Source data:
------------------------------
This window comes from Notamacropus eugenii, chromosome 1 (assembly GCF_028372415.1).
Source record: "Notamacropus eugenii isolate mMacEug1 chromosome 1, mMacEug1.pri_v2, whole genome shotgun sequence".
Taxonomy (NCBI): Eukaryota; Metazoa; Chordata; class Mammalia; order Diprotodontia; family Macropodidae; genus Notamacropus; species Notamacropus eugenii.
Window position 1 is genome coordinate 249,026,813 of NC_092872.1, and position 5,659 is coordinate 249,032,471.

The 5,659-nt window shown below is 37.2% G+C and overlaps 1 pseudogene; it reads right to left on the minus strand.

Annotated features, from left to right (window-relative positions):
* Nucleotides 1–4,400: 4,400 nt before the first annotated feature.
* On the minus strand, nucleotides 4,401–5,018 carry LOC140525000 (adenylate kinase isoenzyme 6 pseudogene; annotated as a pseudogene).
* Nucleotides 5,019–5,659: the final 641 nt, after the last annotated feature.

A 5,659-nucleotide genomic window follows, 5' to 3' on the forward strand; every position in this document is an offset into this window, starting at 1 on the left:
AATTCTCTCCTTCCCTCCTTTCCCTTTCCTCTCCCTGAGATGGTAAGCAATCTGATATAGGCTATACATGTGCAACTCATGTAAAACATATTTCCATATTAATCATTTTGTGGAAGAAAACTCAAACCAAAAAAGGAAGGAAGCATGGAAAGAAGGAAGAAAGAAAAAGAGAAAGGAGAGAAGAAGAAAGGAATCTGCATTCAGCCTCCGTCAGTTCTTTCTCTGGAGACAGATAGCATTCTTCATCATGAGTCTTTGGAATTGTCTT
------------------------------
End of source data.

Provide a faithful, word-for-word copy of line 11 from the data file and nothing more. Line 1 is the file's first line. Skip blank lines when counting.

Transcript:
AATTCTCTCCTTCCCTCCTTTCCCTTTCCTCTCCCTGAGATGGTAAGCAATCTGATATAGGCTATACATGTGCAACTCATGTAAAACATATTTCCATATTAATCATTTTGTGGAAGAAAACTCAAACCAAAAAAGGAAGGAAGCATGGAAAGAAGGAAGAAAGAAAAAGAGAAAGGAGAGAAGAAGAAAGGAATCTGCATTCAGCCTCCGTCAGTTCTTTCTCTGGAGACAGATAGCATTCTTCATCATGAGTCTTTGGAATTGTCTT